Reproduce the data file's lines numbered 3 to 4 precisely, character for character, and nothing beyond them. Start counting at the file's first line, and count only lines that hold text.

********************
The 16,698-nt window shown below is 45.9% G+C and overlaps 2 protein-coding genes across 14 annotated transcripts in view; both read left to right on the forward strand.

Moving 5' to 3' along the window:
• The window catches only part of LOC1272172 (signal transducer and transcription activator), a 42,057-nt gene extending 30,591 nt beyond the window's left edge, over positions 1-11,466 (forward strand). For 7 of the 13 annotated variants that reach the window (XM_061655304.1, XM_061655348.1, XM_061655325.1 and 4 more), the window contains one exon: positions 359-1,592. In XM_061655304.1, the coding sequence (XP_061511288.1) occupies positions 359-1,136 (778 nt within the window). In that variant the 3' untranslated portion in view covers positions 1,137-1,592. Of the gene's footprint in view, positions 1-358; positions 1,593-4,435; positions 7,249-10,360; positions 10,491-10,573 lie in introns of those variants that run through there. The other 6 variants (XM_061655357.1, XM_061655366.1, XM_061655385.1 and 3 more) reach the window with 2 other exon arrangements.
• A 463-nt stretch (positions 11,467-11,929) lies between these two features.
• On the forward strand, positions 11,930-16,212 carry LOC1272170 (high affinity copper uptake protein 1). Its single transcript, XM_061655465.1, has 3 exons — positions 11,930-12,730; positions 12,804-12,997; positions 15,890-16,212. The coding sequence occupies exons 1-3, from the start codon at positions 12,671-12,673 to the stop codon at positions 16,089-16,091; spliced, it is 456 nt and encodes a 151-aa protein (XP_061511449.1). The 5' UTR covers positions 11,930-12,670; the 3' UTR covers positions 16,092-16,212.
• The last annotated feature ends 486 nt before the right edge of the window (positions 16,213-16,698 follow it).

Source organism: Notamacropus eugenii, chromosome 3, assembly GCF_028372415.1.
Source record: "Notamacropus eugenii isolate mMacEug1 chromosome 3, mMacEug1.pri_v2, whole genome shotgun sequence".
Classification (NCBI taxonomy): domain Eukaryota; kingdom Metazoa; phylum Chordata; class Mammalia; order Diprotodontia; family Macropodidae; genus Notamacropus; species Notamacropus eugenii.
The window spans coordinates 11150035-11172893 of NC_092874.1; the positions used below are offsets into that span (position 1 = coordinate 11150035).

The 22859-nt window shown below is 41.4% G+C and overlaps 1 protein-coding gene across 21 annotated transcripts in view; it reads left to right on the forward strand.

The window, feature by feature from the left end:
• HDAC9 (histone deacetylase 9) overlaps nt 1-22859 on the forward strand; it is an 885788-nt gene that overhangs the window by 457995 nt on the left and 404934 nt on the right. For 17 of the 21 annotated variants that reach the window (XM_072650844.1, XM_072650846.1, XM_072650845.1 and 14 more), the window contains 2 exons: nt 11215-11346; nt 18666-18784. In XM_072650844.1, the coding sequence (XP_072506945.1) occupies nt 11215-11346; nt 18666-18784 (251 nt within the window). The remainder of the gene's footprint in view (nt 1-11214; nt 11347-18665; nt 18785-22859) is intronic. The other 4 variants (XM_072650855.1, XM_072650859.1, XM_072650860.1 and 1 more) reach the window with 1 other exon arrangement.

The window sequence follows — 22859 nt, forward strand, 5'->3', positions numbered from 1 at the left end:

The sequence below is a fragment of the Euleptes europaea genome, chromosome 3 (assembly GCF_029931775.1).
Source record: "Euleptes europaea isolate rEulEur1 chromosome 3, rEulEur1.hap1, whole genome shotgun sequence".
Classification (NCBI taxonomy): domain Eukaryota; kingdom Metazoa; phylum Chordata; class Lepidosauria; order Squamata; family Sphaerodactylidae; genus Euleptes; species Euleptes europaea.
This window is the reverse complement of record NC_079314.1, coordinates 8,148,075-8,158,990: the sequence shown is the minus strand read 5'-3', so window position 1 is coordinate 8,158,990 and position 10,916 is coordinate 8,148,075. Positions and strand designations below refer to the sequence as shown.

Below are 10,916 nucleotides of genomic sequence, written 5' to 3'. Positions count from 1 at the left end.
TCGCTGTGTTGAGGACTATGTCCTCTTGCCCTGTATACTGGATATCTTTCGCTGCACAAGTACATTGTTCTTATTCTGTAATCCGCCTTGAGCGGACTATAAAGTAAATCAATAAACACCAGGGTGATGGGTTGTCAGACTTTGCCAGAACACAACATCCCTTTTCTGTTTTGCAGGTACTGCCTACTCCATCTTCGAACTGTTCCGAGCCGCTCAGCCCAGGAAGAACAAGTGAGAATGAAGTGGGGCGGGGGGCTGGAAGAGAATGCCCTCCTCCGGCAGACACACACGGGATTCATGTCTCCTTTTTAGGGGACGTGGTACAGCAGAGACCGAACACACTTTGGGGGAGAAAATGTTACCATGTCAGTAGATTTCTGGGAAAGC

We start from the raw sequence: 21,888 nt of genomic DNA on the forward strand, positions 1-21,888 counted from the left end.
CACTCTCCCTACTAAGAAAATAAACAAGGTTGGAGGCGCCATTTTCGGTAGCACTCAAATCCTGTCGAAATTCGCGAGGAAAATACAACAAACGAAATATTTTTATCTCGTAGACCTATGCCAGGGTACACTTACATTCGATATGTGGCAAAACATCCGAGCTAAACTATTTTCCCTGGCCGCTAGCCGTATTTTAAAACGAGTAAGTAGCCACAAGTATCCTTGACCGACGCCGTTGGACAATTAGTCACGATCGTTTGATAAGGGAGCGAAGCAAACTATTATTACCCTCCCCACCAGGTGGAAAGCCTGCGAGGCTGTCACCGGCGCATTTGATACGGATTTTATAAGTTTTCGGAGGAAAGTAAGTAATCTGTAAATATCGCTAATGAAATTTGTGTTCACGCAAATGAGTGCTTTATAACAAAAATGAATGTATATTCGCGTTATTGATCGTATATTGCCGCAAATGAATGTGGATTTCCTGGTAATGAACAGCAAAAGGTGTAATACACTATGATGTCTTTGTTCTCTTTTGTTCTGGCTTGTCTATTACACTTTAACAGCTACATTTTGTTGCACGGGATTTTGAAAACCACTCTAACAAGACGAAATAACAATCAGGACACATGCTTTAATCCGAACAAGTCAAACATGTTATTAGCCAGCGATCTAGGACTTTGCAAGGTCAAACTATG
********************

• The window catches only part of LOC1272172 (signal transducer and transcription activator), a 42,057-nt gene extending 30,591 nt beyond the window's left edge, over positions 1-11,466 (forward strand). For 7 of the 13 annotated variants that reach the window (XM_061655304.1, XM_061655348.1, XM_061655325.1 and 4 more), the window contains one exon: positions 359-1,592. In XM_061655304.1, the coding sequence (XP_061511288.1) occupies positions 359-1,136 (778 nt within the window). In that variant the 3' untranslated portion in view covers positions 1,137-1,592. Of the gene's footprint in view, positions 1-358; positions 1,593-4,435; positions 7,249-10,360; positions 10,491-10,573 lie in introns of those variants that run through there. The other 6 variants (XM_061655357.1, XM_061655366.1, XM_061655385.1 and 3 more) reach the window with 2 other exon arrangements.
• A 463-nt stretch (positions 11,467-11,929) lies between these two features.